De-risk & accelerate the drug development process for gene therapy
Cell & Gene Therapy Insights 2022; 8(8), 1129–1133
David McCall, Editor, Cell & Gene Therapy Insights, talks to Kim Watanabe, General Manager & Site Head, Patheon Translational Services, ThermoFisher Scientific
What are some key high-level trends in the gene therapy sector that are impacting biotech decision-making around outsourcing?
KW: From my perspective, there are three main themes: Speed, Simplicity, and Resilience.
There are a significant number of advanced therapy sponsors who are small- to mid-sized startup biotech companies. Unlike big pharma companies, they are challenged by limited capital, tight timelines, and an incomplete understanding of what it means to establish a functioning, good manufacturing practice (cGMP)-compliant operation.
We live in an impatient world now more than ever and with the increasing degree of competition in the market for funding, investors in particular do not have a lot of patience. They want to see an almost immediate return on their investments. This means there is not much time to build a facility, especially when facing construction material shortages from the impact of the COVID-19 pandemic. Most importantly, it takes time to outfit the facility with the right group of talent. As a result, the need to outsource to experienced contract development manufacturing organizations (CDMOs) with the right set of expertise will continue to grow for small companies seeking to gain that maximal speed to commercialization, and ultimately, a faster path to their payday.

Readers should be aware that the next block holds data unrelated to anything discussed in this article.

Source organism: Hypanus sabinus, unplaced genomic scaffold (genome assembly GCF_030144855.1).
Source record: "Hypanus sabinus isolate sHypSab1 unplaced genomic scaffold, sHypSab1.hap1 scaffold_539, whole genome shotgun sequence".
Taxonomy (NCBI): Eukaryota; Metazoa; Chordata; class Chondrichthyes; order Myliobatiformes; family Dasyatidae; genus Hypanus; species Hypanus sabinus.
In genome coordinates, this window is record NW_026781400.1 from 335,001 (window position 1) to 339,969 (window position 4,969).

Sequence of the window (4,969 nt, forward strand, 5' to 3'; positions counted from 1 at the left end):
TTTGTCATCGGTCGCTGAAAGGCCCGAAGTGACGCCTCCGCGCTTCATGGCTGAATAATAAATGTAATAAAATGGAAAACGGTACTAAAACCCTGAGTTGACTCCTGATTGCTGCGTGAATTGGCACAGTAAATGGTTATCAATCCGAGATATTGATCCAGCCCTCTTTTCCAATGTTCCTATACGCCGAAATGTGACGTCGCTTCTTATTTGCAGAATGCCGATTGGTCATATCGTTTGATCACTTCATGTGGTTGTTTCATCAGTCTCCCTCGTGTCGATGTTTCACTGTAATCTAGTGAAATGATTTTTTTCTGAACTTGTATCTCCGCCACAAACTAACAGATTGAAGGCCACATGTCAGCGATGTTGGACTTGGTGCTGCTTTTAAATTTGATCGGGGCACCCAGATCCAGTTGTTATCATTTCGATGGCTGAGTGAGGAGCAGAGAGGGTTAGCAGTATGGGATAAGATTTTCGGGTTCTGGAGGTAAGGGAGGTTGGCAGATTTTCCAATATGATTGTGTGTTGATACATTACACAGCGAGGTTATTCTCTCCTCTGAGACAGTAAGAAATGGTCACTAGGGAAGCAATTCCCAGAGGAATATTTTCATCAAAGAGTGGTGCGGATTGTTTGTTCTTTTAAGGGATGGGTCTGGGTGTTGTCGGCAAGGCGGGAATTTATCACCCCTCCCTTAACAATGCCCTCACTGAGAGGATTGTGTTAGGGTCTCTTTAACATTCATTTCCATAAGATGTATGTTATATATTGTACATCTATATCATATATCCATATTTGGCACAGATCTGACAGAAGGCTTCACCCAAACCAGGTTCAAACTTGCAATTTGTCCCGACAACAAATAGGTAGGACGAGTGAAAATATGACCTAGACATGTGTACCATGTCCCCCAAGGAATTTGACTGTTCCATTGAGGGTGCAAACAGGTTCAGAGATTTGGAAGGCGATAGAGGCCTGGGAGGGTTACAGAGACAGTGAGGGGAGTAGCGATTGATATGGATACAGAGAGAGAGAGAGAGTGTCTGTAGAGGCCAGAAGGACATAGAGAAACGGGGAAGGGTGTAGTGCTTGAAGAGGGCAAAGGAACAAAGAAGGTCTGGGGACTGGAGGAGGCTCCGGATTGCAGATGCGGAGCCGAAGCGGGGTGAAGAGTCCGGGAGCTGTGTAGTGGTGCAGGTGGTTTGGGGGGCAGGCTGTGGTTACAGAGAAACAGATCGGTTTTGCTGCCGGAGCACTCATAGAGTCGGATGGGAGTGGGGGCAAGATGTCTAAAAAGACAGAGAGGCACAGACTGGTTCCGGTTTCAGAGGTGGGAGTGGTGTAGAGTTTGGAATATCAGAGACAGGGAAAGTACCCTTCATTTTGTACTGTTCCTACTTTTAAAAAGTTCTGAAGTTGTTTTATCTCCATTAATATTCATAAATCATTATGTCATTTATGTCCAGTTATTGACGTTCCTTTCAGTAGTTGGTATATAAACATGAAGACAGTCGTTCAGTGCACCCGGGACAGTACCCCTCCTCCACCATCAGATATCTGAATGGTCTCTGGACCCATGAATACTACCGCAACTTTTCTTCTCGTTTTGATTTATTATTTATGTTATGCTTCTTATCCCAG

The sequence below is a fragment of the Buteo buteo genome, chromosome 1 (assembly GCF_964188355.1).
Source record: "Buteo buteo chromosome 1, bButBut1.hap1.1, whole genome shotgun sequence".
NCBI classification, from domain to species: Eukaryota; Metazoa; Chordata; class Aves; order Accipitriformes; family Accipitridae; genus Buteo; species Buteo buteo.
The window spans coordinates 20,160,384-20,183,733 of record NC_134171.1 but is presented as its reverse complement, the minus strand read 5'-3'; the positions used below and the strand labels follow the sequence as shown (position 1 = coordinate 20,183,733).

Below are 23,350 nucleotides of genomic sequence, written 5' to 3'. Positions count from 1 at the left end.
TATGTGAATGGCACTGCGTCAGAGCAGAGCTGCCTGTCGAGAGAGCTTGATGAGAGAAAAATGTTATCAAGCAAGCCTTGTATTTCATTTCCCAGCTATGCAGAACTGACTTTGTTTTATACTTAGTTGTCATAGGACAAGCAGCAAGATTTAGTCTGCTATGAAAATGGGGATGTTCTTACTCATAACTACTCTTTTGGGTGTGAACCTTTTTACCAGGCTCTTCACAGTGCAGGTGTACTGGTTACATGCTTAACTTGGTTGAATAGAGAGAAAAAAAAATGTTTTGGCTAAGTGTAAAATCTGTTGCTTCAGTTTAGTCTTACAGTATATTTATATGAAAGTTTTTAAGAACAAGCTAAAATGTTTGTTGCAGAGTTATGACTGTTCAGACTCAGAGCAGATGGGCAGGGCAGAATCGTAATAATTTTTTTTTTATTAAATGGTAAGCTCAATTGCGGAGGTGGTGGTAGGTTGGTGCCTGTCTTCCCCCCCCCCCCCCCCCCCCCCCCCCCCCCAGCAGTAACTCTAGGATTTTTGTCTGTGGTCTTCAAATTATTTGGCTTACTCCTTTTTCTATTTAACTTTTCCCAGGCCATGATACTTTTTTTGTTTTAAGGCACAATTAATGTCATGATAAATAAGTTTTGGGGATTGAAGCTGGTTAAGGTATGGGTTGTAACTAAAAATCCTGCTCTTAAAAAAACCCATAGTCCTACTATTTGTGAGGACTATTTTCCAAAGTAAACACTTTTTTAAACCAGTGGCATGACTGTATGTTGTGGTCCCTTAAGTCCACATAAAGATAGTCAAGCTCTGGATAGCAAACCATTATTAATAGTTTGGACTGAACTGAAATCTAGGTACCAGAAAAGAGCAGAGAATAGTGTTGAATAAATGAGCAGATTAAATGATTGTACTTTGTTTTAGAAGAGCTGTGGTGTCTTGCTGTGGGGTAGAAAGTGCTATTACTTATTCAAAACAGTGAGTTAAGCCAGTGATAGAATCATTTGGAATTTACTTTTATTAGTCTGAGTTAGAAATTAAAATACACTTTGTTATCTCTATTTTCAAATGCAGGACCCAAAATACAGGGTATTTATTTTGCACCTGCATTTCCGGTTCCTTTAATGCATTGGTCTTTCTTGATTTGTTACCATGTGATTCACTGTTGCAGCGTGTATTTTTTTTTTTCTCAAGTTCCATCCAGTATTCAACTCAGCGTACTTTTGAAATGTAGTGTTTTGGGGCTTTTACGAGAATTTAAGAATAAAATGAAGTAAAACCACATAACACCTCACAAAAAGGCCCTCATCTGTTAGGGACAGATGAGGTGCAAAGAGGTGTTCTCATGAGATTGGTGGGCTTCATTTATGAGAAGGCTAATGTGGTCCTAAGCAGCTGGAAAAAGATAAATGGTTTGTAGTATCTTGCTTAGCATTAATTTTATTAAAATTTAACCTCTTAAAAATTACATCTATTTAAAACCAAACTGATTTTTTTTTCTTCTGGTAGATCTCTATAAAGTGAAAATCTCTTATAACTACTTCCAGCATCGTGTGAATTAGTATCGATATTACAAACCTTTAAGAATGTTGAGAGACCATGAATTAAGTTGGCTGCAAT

Another trend I have seen is the greater demand for supply chain simplicity and resilience to overcome current raw material bottlenecks. There are inherent workflow complexities in manufacturing cell and gene therapy products, as we are dealing with different vendors to procure hundreds of raw materials, many of which are unfortunately single source. There is a consistent need to find areas to improve the supply chain and to build a more streamlined process.
We, as a sector, learned a lot from our recent experience of the COVID-19 pandemic, where the macro economy came to a grinding halt. Drug developers are now putting more weight on logistics and raw material inventory management as part of their decision-making process. Consequently, we will see a greater emphasis on partnering with CDMOs that can offer a true end-to-end solution for support, as a one-stop-shop.
When should small biotechs engage with CDMOs?
KW: The earlier the engagement with an experienced CDMO, the better. There is a common misconception that small biotechs and drug developers cannot afford to engage with CDMOs at early stages of development due to enormous costs. There is an inclination from drug developers to wait until their lead candidate molecule is fully defined, and they have a good mapping of their chemistry, manufacturing, and controls (CMC) strategy.
Unrealistic expectations from both the drug developers and an inexperienced CDMO partner in terms of tech transfer readiness, documentation availability, intellectual property access, and timelines, all ultimately impact cost. They also hinder patients gaining access to treatments as early as possible.